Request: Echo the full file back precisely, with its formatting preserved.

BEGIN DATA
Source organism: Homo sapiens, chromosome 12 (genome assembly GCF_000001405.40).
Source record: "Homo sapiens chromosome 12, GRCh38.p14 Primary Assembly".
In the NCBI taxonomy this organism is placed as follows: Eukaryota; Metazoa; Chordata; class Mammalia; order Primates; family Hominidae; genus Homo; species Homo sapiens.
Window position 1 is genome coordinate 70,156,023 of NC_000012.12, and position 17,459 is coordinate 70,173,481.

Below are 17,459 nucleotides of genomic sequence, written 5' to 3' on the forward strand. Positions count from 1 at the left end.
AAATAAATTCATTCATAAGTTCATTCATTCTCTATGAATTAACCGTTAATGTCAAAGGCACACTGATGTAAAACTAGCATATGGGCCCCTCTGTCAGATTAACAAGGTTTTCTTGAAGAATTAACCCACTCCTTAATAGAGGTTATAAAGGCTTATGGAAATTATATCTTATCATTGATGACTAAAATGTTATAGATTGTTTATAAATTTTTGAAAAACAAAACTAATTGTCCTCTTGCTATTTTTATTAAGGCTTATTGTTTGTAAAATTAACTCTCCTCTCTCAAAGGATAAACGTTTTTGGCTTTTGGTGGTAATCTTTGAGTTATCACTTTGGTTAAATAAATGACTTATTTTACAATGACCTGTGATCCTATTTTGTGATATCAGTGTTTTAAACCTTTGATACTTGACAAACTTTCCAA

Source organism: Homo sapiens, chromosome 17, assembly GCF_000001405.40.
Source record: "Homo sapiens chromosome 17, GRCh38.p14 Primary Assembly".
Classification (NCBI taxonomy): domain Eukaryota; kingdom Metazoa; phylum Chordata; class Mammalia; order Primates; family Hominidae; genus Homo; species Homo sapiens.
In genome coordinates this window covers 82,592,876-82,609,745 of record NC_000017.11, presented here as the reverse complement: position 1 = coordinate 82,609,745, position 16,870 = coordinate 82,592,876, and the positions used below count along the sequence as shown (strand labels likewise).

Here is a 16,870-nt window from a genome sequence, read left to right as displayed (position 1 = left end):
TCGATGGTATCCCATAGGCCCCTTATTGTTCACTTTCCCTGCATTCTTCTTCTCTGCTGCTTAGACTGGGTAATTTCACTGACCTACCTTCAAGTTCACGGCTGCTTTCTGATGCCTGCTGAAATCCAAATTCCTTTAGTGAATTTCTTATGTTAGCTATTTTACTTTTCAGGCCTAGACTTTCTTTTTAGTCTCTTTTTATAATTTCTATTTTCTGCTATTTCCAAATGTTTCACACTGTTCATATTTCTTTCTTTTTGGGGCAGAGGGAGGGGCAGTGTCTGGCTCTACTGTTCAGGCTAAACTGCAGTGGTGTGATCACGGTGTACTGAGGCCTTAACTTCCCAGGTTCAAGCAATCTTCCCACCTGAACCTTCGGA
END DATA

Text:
Source organism: Homo sapiens, chromosome 12 (genome assembly GCF_000001405.40).
Source record: "Homo sapiens chromosome 12, GRCh38.p14 Primary Assembly".
In the NCBI taxonomy this organism is placed as follows: Eukaryota; Metazoa; Chordata; class Mammalia; order Primates; family Hominidae; genus Homo; species Homo sapiens.
Window position 1 is genome coordinate 70,156,023 of NC_000012.12, and position 17,459 is coordinate 70,173,481.

Below are 17,459 nucleotides of genomic sequence, written 5' to 3' on the forward strand. Positions count from 1 at the left end.
AAATAAATTCATTCATAAGTTCATTCATTCTCTATGAATTAACCGTTAATGTCAAAGGCACACTGATGTAAAACTAGCATATGGGCCCCTCTGTCAGATTAACAAGGTTTTCTTGAAGAATTAACCCACTCCTTAATAGAGGTTATAAAGGCTTATGGAAATTATATCTTATCATTGATGACTAAAATGTTATAGATTGTTTATAAATTTTTGAAAAACAAAACTAATTGTCCTCTTGCTATTTTTATTAAGGCTTATTGTTTGTAAAATTAACTCTCCTCTCTCAAAGGATAAACGTTTTTGGCTTTTGGTGGTAATCTTTGAGTTATCACTTTGGTTAAATAAATGACTTATTTTACAATGACCTGTGATCCTATTTTGTGATATCAGTGTTTTAAACCTTTGATACTTGACAAACTTTCCAA

Source organism: Homo sapiens, chromosome 17, assembly GCF_000001405.40.
Source record: "Homo sapiens chromosome 17, GRCh38.p14 Primary Assembly".
Classification (NCBI taxonomy): domain Eukaryota; kingdom Metazoa; phylum Chordata; class Mammalia; order Primates; family Hominidae; genus Homo; species Homo sapiens.
In genome coordinates this window covers 82,592,876-82,609,745 of record NC_000017.11, presented here as the reverse complement: position 1 = coordinate 82,609,745, position 16,870 = coordinate 82,592,876, and the positions used below count along the sequence as shown (strand labels likewise).

Here is a 16,870-nt window from a genome sequence, read left to right as displayed (position 1 = left end):
TCGATGGTATCCCATAGGCCCCTTATTGTTCACTTTCCCTGCATTCTTCTTCTCTGCTGCTTAGACTGGGTAATTTCACTGACCTACCTTCAAGTTCACGGCTGCTTTCTGATGCCTGCTGAAATCCAAATTCCTTTAGTGAATTTCTTATGTTAGCTATTTTACTTTTCAGGCCTAGACTTTCTTTTTAGTCTCTTTTTATAATTTCTATTTTCTGCTATTTCCAAATGTTTCACACTGTTCATATTTCTTTCTTTTTGGGGCAGAGGGAGGGGCAGTGTCTGGCTCTACTGTTCAGGCTAAACTGCAGTGGTGTGATCACGGTGTACTGAGGCCTTAACTTCCCAGGTTCAAGCAATCTTCCCACCTGAACCTTCGGA